Evan from Auctionitis sent me the following email in response to my Webwalk column about Trade Me's lack of an API. This discussion has been going on at www.rowansimpson.com. Rowan has just left Trade Me to join on a part time basis, accounting software start-up Xero.
It won't come as any surprise at all that I would fall into the camp of those that think an API would be a useful thing for TradeMe to provide. Some thoughts that I feel are relevent to the idea follow.
The point a number of people made in various guises about providing an API for your sellers is important. Providing an API so sellers can use a tool, or tie their own software to Trademe allows them to reap the efficiency of a user interface optimised towards selling and how they want to do things and away from the standard browser interface which while ubiquitous is a terrible data entry tool. It also reduces the barrier to entry that the current labour intensive model raises for existing businesses that want to use TradeMe as a genuine alternative to their existing sales channels. An API binds these people and businesses more tightly to TradeMe.
As to the dynamic nature of the changes on TradeMe, my assessment would be that the majority of these changes are at the presentation layer rather than the data layer, although I'm open to correction on this point. Even the most basic API would be insulated from these changes in the majority of cases, as the API would bypass the presentation layer. This would probably have the neat side-effect of reducing bandwith thereby indirectly benfitting the other users,most especially the buyers - the real TradeMe audience. When data changes occur it is a simple matter of communication.
If you control the API, you also have the option to impose standards and conditions on it's use - you gain more control not less. eBay allow endorsement of third party products after a QA review - what better way to ensure the quality of what third parties do and therefore the experience of your users ?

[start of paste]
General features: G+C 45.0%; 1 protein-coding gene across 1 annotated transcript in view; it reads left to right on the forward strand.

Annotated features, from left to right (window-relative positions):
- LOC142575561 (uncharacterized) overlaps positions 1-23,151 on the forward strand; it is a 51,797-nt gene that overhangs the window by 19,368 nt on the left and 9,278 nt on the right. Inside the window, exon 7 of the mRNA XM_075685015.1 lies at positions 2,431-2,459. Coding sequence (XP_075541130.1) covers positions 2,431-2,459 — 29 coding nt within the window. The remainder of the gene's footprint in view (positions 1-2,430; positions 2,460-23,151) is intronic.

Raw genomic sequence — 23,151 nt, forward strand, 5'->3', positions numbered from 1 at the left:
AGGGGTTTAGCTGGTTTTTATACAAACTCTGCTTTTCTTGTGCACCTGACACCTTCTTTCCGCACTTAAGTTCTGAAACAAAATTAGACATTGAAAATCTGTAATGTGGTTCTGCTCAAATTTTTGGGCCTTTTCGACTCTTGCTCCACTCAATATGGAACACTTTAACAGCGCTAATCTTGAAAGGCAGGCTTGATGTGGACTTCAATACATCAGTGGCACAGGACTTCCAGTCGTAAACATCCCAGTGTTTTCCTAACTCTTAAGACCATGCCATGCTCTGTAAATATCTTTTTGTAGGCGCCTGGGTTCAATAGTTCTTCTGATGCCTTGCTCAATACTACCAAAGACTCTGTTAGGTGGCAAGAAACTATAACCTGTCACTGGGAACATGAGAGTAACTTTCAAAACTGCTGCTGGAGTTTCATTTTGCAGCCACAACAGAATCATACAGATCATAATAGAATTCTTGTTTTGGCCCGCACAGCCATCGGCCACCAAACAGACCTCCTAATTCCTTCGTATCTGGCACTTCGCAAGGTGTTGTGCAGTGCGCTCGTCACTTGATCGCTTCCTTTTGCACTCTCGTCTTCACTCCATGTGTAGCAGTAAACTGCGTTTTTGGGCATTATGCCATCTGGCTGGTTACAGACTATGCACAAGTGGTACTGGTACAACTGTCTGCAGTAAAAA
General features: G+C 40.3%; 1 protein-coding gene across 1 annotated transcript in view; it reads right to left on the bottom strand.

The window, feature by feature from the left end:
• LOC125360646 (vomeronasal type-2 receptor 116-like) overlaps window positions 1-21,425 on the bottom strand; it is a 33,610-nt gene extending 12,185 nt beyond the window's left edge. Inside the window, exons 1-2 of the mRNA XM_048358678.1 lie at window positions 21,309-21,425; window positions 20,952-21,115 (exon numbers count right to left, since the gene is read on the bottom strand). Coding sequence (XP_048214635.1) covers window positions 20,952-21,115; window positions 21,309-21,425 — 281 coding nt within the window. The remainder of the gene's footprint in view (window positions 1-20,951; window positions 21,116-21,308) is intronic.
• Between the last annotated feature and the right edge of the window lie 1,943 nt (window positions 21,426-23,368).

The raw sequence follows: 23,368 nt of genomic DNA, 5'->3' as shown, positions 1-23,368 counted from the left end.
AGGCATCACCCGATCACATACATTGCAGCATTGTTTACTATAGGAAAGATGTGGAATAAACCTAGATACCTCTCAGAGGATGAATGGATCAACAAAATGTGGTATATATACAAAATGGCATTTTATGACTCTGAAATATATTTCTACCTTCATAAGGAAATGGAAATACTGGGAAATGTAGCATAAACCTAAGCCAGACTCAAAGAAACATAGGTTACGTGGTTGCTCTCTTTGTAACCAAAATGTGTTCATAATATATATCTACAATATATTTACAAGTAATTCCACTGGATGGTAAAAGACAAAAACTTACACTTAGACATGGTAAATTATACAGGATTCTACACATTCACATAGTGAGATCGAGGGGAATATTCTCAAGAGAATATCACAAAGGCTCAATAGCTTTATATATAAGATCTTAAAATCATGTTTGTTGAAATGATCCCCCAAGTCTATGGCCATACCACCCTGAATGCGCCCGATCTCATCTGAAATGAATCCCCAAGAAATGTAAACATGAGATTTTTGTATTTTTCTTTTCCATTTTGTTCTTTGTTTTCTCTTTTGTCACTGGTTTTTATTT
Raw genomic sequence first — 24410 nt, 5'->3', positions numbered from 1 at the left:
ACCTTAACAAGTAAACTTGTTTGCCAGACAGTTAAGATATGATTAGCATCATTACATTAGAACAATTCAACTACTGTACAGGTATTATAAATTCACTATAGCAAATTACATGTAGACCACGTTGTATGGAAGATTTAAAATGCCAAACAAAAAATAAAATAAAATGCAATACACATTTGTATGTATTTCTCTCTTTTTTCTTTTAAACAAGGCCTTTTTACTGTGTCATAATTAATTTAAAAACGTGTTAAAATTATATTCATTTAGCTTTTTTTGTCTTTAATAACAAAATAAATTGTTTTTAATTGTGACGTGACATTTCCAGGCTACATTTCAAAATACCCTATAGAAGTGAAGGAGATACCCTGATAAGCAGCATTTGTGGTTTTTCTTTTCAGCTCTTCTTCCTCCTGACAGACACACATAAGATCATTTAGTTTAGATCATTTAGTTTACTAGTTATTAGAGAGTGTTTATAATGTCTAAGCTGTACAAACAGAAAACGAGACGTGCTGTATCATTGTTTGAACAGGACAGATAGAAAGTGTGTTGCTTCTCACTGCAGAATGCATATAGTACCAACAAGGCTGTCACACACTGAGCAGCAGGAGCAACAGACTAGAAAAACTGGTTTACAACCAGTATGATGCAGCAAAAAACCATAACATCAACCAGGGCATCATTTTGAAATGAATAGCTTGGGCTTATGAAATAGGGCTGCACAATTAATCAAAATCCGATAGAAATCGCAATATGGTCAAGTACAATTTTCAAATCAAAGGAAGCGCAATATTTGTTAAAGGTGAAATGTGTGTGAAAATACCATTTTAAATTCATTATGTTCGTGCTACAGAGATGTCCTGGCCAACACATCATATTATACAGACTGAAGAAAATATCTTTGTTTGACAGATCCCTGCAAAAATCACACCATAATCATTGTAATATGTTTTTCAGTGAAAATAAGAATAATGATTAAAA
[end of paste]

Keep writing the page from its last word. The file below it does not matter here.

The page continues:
There are also unexpected benefits that can accrue from the use of an API might, for example, in the case of Auctionitis the number of pictures stored on the Trademe servers was reduced by (in some cases) a factor of 10. In a couple of cases sellers storing 4,000 or 5,000 pictures on the TradeMe servers reduced that number to 400 or 500. This came about because we provided a mechanism to assist sellers in not having to load the same picture over and over again each time an auction was loaded. They saved bandwidth, they loaded more product, TradeMe reduced storage. It's likely that the reduction was minimal in the scheme of things, but it demonstrates what might happen.
It's pretty reasonable to look for a return on the effort, but the most obvious return would be the number of listings that established businesses could/might throw Trademe's way - especially businesses that currently DON'T sell on TradeMe. At the moment, third party tool makers are largely confined to trying to capture existing TradeMe sellers who understand the effort involved in listing items and are looking for a more efficient system. They largely accept the risk of using an unofficial interface because they are able to quantify it against the effort and expense of entering data through a browser.
Imagine if those third parties were actively recruiting businesses to sell on TradeMe - effectively a free saes force extolling the benefits of TradeMe.
Most of the technical questions are easily answered or solved; I think it's more a case of TradeMe seeing the benefits that could accrue for TradeMe and going after them.